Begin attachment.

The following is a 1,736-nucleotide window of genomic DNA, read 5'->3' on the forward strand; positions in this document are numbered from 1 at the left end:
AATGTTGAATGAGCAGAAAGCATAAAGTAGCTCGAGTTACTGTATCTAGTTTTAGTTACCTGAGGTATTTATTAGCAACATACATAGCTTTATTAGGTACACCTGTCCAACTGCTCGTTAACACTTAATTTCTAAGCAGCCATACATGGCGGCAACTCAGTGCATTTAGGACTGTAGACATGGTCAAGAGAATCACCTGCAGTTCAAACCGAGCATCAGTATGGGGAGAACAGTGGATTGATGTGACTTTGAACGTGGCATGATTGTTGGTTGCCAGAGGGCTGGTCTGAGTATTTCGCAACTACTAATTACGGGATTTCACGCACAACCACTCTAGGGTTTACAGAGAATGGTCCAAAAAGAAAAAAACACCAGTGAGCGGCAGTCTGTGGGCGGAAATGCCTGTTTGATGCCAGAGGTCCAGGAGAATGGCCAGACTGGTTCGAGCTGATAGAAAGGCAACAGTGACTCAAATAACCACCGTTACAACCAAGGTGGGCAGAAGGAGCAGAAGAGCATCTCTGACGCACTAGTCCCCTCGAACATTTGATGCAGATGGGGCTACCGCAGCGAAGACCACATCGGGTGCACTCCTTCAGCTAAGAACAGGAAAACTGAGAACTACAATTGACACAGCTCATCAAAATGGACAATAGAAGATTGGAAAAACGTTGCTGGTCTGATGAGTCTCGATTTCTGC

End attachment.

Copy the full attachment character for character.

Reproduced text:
The following is a 1,736-nucleotide window of genomic DNA, read 5'->3' on the forward strand; positions in this document are numbered from 1 at the left end:
AATGTTGAATGAGCAGAAAGCATAAAGTAGCTCGAGTTACTGTATCTAGTTTTAGTTACCTGAGGTATTTATTAGCAACATACATAGCTTTATTAGGTACACCTGTCCAACTGCTCGTTAACACTTAATTTCTAAGCAGCCATACATGGCGGCAACTCAGTGCATTTAGGACTGTAGACATGGTCAAGAGAATCACCTGCAGTTCAAACCGAGCATCAGTATGGGGAGAACAGTGGATTGATGTGACTTTGAACGTGGCATGATTGTTGGTTGCCAGAGGGCTGGTCTGAGTATTTCGCAACTACTAATTACGGGATTTCACGCACAACCACTCTAGGGTTTACAGAGAATGGTCCAAAAAGAAAAAAACACCAGTGAGCGGCAGTCTGTGGGCGGAAATGCCTGTTTGATGCCAGAGGTCCAGGAGAATGGCCAGACTGGTTCGAGCTGATAGAAAGGCAACAGTGACTCAAATAACCACCGTTACAACCAAGGTGGGCAGAAGGAGCAGAAGAGCATCTCTGACGCACTAGTCCCCTCGAACATTTGATGCAGATGGGGCTACCGCAGCGAAGACCACATCGGGTGCACTCCTTCAGCTAAGAACAGGAAAACTGAGAACTACAATTGACACAGCTCATCAAAATGGACAATAGAAGATTGGAAAAACGTTGCTGGTCTGATGAGTCTCGATTTCTGC